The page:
Flea Fact and Flea Fiction


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Fleas are far more than a benign and gross annoyance, and the internet is filled with an abundance of misinformation and myths. Here are a few facts and some fiction regarding fleas.

Flea facts

  • Fleas are insects. They have six legs and three body parts.
  • Of the more than 2,200 known flea species and subspecies in North America, Ctenecphalides felis (the cat flea) is by far the most common flea to hitch a ride and a meal on dogs. Cat fleas also bite cats and will bite people, too.
  • The flea life cycle is complete within two to eight weeks (depending on the environment).
  • A single flea can lay up to 50 eggs daily and 2,000 eggs in a lifetime. So, as few as two female fleas can easily produce more than 2,000 “baby” fleas, and within a few months hundreds of thousands of fleas can result.
  • A flea egg can potentially hatch in a day, though several days (up to six days) is most common.
  • Mature flea larvae in the environment produce a cocoon, which they pupate and soon develop into adult fleas. Adults emerge in about one to two weeks, when they feel the vibrations, carbon dioxide, and heat from a suitable host.
  • Pre-emerged adult fleas (in their pupae) can survive up to 210 days in the cocoon, protected from most insecticides.
  • Want to kill adult fleas fast? Lower the indoor temperature to freezing, and take all the humidity out of the room. Fleas don’t like freezing temperatures or dry conditions.
  • Newly emerged fleas can only survive 3 to 12 days without a blood meal before they starve.
  • A flea can suck more blood from a host daily than a vampire bat.
  • Most fleas in the environment are not adult fleas hopping around, and it’s the fleas you don’t see that matter. Here’s the breakdown: 57 percent are eggs, 34 percent are larvae, 8 percent are pupae, and only about 1 percent are the adult biting fleas.
  • Your average flea can jump at least a foot, which is equivalent to a person jumping about a half a block
  • Fleas are intermediate hosts of Dipylidium caninun (tapeworm). A dog or cat may swallow an infected flea while self-grooming. Once the flea is digested by the dog or cat, the larval tapeworm is able to develop into an adult tapeworm. Tapeworm is potentially zoonotic, which means people may be susceptible, though this is unusual.
  • Domestic cats are reservoirs for Bartonella henselae (bartonellosis or cat scratch disease), which they receive from infected flea bites. Humans can get cat scratch fever from a bite or scratch from an infected cat. People can also get the disease if saliva from an infected cat gets into an open wound on the body or touches the whites of the eyes. Most cats with B. henselae infection show no signs of illness, but, on rare occasions, this disease can cause inflammation of the heart, making cats sick with labored breathing. B. henselae infection may also develop in the mouth, urinary system, or eyes.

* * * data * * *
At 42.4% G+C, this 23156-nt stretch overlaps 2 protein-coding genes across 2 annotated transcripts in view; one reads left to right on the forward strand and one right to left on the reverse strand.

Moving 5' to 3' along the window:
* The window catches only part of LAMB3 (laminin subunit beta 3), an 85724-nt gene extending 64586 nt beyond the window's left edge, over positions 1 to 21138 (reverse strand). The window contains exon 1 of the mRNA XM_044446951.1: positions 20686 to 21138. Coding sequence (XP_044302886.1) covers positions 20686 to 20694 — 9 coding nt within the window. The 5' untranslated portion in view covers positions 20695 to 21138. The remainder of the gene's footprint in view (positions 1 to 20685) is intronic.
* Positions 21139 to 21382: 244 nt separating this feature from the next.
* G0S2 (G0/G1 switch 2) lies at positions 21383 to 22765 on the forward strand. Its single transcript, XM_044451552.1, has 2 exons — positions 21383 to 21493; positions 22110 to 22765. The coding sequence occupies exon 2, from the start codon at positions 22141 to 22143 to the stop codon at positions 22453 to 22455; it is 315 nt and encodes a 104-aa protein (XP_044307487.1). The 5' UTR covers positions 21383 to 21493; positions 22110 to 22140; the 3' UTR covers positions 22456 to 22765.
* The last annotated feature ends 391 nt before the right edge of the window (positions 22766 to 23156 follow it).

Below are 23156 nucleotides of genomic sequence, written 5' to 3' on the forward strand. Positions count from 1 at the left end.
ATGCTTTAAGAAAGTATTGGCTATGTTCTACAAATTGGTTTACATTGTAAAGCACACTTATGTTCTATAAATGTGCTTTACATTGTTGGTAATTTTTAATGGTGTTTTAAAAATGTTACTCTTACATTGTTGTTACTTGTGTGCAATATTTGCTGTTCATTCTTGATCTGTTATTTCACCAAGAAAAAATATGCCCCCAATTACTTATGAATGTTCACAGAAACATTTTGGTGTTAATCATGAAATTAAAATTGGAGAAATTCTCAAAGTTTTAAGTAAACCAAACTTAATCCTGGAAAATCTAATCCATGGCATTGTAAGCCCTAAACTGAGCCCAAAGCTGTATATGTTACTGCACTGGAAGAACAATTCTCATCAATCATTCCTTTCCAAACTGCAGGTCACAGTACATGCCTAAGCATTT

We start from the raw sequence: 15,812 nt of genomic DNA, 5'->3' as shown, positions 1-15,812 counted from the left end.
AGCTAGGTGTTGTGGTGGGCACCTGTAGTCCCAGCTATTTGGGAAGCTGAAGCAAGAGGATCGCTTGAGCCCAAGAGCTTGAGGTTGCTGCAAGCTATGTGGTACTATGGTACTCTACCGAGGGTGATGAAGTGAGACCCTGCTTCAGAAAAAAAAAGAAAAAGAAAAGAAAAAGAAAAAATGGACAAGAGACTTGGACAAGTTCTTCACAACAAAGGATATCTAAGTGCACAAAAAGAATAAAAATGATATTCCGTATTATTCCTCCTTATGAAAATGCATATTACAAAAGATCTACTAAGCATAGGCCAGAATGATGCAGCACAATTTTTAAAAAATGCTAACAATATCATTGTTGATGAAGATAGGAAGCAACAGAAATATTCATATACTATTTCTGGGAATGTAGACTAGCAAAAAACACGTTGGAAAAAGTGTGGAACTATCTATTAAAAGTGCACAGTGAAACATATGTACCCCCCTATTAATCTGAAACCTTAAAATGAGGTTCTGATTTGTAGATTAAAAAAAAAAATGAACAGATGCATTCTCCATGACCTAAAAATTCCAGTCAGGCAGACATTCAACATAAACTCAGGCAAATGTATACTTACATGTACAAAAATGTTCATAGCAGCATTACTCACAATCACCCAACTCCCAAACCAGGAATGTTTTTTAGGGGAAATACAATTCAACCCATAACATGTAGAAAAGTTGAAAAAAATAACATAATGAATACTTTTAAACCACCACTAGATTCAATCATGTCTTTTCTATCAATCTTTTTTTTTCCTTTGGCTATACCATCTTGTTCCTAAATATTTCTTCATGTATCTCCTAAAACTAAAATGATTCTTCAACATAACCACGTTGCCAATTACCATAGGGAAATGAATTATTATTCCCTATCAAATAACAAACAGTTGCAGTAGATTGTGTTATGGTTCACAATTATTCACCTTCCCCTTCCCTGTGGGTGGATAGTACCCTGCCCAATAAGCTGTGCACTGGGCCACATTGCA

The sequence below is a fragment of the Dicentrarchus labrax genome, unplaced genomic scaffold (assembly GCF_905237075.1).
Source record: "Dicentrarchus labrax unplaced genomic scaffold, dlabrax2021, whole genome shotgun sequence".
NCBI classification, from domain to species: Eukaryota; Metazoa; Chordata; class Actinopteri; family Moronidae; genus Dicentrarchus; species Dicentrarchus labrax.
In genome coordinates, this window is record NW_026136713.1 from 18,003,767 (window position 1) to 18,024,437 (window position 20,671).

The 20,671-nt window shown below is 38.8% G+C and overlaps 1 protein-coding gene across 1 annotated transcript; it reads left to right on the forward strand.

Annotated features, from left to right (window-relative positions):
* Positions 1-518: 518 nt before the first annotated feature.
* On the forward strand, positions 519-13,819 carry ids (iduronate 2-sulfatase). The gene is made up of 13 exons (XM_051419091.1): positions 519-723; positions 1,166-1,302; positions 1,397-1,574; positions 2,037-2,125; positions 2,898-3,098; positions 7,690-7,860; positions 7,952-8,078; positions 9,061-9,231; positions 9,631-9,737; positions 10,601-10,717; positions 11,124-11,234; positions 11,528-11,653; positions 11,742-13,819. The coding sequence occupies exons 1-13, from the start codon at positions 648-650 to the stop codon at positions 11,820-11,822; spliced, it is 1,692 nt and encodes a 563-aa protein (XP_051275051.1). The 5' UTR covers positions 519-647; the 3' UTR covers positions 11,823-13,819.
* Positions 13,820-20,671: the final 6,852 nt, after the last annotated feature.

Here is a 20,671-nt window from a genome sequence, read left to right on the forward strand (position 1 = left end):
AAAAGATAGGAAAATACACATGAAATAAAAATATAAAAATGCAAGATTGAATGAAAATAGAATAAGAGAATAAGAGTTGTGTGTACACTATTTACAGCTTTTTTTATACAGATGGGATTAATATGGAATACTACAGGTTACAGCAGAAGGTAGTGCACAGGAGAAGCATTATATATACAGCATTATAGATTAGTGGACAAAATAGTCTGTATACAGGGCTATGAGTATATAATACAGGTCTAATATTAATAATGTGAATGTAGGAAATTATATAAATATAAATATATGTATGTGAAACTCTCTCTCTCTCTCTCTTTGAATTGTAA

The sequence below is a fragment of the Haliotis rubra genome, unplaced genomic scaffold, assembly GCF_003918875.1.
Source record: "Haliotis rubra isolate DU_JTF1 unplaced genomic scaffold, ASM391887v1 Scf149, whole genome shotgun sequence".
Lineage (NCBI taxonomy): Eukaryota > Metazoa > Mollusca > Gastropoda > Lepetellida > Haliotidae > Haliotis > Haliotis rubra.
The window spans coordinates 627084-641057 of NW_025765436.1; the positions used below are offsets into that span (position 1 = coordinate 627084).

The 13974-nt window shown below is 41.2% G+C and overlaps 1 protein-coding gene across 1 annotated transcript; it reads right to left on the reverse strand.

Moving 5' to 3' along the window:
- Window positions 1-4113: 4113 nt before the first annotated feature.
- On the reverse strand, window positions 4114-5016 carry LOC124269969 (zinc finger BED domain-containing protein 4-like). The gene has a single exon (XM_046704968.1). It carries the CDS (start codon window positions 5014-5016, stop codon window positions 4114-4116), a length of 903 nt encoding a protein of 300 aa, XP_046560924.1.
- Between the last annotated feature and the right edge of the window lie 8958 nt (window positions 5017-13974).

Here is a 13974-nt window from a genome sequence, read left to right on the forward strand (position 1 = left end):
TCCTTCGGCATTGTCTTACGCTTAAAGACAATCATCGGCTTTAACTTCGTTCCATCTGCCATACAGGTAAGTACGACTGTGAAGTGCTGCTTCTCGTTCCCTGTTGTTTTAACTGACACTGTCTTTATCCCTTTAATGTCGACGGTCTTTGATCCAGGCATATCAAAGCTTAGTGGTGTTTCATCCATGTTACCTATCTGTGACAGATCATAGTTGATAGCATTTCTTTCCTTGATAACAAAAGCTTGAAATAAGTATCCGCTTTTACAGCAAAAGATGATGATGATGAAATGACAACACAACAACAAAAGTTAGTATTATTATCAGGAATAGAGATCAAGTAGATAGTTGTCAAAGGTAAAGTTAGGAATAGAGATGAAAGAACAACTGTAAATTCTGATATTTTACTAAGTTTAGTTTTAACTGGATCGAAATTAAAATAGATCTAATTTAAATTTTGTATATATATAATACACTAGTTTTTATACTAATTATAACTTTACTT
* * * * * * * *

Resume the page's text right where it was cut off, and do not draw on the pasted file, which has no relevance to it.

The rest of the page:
• Fleas are also vectors of hemotropic mycoplasmosis, rickettsiosis, plague, and tularemia, all of which are zoonotic and may sicken or even kill people.
  • Why do people in high-rises with indoor-only cats sometimes get fleas? Fleas can hitch a ride on human clothing, and even on protected dogs for a short time (but long enough to drop off into the carpet) and wait until the unprotected cat passes by. A flea can even drop off a pet in a common hallway and  pass through the crack under your door.
  • In order to control fleas, a product must eliminate over 90 percent. Otherwise, the flea reproduction exceeds the ability to control.
  • According to several studies, the reasons most common for pet owners to get fleas are:
    • They don’t purchase any products to prevent fleas
    • They purchase veterinary products without proven efficacy (products without scientific data to support they work)
    • They use “homemade” remedies, of course, without any scientific data, though there may be online support on certain websites
    • They do buy appropriate veterinary products that would work well, but forget to use them or use them incorrectly or inconsistently

 

 

Flea fiction

  • Brewer’s yeast prevents fleas. “This is totally illogical,” says Kansas State University College of Veterinary Medicine veterinary parasitologist Dr. Michael Dryden. “In fact, we use brewer’s yeast in labs to grow fleas.”
  • Cedar shavings prevent fleas. The good news is that cedar has some effect on fleas; the bad news is that cedar may also have a deleterious effect on your pet’s respiratory system. In any case, while cedar shavings may kill some fleas, not enough fleas will be eliminated to make a difference.
  • Garlic prevents fleas. It seems at least some varieties of garlic may deter some fleas if rubbed all over your pet. But, who wants to live with that pet? Feeding a pet garlic may have a minimal effect. Eating too much garlic can cause garlic toxicity in a dog or a cat.
  • Penny royal oil prevents fleas. Using this member of the mint family as a dip to deter fleas may actually be dangerous for your pet, because, when licked, it may potentially affect kidney and/or liver function.
  • Avon Skin So Soft prevents fleas. “It actually does seem to deter some fleas, but not enough fleas to prevent an eventual infestation,” Dryden says.
  • Chicken soup prevents fleas. Sadly, chicken soup doesn’t work for everything.

Fact or fiction: Who knows?

  • Zombies are not affected by flea bites.